Cape Town – Founder and chief executive of Go-Girl Logistics, Siphokazi Matsha, is riding high, as she strives to empower women through her company.
She is young and yet bold enough to face all the challenges that come with trying to succeed in a male-dominated sector.
Her aim is to play a pivotal role in changing the lives of other women.
Matsha spoke to African Insider editor Betha Madhomu, and she revealed more about her vision.
Who is Siphokazi Matsha?
Matsha – I am the founder and chief executive of a logistics company, Go-Girl Logistics. I have a National Diploma in Stock Management and a BTech degree in Logistics. I also completed a Management Advanced Programme at the University of the Witwatersrand, as well as gained knowledge in Imports and Exports. Not only that, I went on to further my studies in Digital Marketing so that I could learn how to market my logistics company online.
Growing up, did you ever think you were going to establish a company of this nature?
Matsha – I grew up in the township where I used to see many people who had no opportunities, and from that point, my dream of becoming a changemaker began.
After obtaining my qualification in Logistics I worked in several logistics companies. What stood out for me was that there were just a lot of men in all these companies. A lot more man than women in all these companies.
It was even worse when it came to managerial positions – women were, and to some extent, in the present-day women are still not considered for top positions in the industry.
What inspired the establishment of Go Girl Logistics?
Matsha – My biggest motivation was to open spaces for women in the industry, making sure that, the narrative that says that women are incapable of leading this industry is slowly moved out of the sector.
Growing up in Mdantsane, East London, and being aware of the struggles that women faced daily, was what inspired me to work harder to create opportunities and change other people’s lives.
Why the name Go Girl Logistics?
The essence of the name came from a Xhosa phrase Hamba Ntombazana, which means to give women of any age a much-needed inspiration to go for their dreams and reach for the stars.
It doesn’t have to be in the logistics industry alone, women must develop the courage to lead and be in a space where they can also dominate in their respective industries.
What were some of the challenges you faced in trying to establish the company?
Matsha – Gaining trust and credibility was a big challenge. It still is, because there are a lot of role players who have been in the industry for many years. We try and overcome those challenges by giving excellent and quality service to our clients and partners. We’ve had to work extremely hard to prove that we understand the industry and the value chain we are trying to build. As women, we are forever proving a point that we are just as good as men.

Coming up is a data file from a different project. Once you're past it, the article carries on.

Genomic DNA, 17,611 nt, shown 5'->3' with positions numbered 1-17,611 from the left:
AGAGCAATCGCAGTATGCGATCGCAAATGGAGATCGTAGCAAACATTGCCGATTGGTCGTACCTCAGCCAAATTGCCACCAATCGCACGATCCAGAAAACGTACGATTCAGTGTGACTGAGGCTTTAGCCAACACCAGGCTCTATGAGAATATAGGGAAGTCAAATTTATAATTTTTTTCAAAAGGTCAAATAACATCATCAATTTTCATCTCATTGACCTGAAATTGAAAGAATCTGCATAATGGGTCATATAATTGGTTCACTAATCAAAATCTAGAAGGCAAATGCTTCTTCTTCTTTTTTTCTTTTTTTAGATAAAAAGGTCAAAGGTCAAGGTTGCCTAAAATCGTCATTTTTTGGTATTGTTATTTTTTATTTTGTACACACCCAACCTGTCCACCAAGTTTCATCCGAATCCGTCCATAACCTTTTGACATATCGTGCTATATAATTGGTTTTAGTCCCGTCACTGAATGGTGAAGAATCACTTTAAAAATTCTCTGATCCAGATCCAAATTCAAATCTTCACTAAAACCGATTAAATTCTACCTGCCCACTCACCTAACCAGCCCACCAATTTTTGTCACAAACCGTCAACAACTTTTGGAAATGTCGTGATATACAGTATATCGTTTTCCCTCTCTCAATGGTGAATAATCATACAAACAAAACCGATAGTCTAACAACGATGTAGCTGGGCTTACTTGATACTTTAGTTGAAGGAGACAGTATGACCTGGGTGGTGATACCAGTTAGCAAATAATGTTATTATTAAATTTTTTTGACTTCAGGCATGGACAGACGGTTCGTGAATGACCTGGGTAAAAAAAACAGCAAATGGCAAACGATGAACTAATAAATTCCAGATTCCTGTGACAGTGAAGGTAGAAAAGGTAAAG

How well would you say you’ve been accepted in the industry as a woman?
Matsha – It took quite a lot to be fully accepted in the industry and it was all because I was so driven to make a difference and open up the industry for women. Giving up was not an option. Right from the beginning, I made sure that I do not compromise on the quality of service. I made sure that all our clients were satisfied and eventually people started looking at me not just as a woman in the logistics industry but as a key player in the industry.
How big is the company? Apart from South Africa, where else are you operational?
Matsha – We currently have a team of 11 amazing personnel. We mainly operate in South Africa but we are also cementing ourselves in the rest of the SADC region where we do cross-border transportation of goods to countries like Lesotho.
So in a nutshell, how has the company changed women’s lives?
Matsha – In a typically male-dominated industry, we are a 100% black female-owned business with a proud mandate to empower women within our sector and we continue to build our successful company through the hiring and training of women. We conduct leadership programmes for women to thrive.
This has been our biggest mandate. Go Girl Logistics is there to give women a portal to actually thrive in the logistics industry.
Where does Siphokazi see herself in the next five years?
The future plan is to continue to expand and have a great reach across as far as business growth is concerned. We also are very keen on continuing to make an impact that is beyond business – where we can empower young women through training and employment.
Anything else that you might want to share about yourself and the company?
Oh, yes I have something to say to young women who want to find themselves in the logistics industry. They must be prepared to work hard and have the resilience to keep going. It’s not an easy journey, especially for a young woman but that must never scare them.